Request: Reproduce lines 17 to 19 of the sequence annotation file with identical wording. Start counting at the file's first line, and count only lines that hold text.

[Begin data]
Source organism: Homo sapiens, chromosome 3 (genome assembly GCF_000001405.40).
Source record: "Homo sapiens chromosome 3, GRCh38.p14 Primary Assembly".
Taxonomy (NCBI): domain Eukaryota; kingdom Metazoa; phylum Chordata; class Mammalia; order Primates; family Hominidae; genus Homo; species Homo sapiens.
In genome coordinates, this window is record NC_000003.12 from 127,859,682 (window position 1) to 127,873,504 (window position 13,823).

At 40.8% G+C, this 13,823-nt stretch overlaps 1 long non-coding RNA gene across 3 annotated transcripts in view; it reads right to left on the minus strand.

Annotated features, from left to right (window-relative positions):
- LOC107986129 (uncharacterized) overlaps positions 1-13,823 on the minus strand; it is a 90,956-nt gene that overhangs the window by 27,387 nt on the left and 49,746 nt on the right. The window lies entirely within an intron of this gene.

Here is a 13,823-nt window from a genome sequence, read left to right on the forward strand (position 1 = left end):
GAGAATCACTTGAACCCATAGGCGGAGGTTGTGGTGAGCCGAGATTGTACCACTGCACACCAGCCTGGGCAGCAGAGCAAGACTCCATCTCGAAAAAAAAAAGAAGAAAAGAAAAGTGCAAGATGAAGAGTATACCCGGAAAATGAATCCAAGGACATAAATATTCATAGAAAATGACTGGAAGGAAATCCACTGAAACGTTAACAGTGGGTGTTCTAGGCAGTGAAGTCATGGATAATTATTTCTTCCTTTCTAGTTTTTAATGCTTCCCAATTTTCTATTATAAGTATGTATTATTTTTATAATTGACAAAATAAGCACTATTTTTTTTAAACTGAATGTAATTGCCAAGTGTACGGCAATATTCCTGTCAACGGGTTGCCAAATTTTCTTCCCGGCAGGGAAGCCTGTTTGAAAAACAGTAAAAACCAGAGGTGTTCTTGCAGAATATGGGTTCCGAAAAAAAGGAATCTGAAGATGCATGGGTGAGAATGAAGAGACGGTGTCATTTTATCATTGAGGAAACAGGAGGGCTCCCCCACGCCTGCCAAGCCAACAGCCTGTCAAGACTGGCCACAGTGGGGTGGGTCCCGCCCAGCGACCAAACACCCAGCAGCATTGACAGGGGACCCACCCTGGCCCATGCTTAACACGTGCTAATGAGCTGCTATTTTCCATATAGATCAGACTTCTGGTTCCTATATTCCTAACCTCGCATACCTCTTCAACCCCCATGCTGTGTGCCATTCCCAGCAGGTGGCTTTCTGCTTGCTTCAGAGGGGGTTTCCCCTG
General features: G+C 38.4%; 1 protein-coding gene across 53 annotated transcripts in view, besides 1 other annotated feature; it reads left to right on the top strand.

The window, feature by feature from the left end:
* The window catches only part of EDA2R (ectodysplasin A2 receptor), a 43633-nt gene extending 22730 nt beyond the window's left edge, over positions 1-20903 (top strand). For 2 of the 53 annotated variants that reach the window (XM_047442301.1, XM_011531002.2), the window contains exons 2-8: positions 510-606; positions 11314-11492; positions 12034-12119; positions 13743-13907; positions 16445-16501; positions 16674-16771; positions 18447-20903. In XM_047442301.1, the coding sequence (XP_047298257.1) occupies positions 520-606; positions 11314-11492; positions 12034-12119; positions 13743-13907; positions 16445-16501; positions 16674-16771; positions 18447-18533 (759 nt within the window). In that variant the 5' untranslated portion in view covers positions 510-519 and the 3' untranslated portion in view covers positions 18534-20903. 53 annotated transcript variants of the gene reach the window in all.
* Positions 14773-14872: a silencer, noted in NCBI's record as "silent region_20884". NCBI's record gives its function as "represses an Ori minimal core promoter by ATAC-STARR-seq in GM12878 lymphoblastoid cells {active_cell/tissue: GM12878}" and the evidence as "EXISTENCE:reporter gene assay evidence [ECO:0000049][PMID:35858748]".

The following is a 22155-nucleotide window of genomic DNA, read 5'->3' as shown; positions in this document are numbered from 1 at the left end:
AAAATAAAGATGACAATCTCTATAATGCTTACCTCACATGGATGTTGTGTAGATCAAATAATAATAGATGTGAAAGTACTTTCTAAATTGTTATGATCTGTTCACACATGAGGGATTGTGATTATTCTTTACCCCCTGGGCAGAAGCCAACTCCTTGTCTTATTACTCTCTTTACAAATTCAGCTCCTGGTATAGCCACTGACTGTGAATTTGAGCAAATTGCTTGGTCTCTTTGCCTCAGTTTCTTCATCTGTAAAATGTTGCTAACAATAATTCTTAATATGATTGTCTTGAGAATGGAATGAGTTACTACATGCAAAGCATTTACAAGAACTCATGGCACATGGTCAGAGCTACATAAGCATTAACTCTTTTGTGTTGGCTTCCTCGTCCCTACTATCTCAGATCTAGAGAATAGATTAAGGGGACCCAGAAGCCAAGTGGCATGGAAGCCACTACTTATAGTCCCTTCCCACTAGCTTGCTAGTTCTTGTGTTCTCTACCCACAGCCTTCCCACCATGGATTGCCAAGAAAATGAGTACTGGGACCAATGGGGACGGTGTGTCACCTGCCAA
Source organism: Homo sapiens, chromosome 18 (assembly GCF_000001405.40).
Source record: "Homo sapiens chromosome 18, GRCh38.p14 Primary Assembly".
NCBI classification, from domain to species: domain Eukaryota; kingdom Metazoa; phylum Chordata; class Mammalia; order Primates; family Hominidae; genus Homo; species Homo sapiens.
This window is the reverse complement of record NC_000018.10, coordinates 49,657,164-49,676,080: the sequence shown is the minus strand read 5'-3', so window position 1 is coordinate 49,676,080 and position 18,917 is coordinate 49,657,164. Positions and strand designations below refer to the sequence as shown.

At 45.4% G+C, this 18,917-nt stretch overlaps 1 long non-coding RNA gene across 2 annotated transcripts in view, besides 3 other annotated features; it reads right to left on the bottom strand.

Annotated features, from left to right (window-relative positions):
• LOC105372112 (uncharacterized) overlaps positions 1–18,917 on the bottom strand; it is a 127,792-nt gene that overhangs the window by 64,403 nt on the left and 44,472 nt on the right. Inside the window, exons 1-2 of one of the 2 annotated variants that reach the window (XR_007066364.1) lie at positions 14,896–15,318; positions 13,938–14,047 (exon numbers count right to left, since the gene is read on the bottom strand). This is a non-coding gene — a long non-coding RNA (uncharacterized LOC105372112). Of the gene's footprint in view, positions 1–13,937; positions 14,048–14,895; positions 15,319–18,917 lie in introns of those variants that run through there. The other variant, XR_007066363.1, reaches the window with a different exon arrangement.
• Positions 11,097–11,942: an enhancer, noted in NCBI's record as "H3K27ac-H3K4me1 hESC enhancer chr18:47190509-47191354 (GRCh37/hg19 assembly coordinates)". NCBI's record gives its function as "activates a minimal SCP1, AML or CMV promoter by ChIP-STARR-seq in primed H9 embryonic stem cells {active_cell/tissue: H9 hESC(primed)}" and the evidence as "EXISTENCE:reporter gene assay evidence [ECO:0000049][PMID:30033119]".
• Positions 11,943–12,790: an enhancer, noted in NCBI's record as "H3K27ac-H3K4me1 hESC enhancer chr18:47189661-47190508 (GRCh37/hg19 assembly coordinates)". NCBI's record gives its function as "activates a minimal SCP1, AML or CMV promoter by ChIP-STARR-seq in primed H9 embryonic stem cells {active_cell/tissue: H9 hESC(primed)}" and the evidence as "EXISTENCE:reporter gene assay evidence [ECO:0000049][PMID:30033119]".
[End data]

Source record: "Homo sapiens chromosome 18, GRCh38.p14 Primary Assembly".
NCBI classification, from domain to species: domain Eukaryota; kingdom Metazoa; phylum Chordata; class Mammalia; order Primates; family Hominidae; genus Homo; species Homo sapiens.
This window is the reverse complement of record NC_000018.10, coordinates 49,657,164-49,676,080: the sequence shown is the minus strand read 5'-3', so window position 1 is coordinate 49,676,080 and position 18,917 is coordinate 49,657,164. Positions and strand designations below refer to the sequence as shown.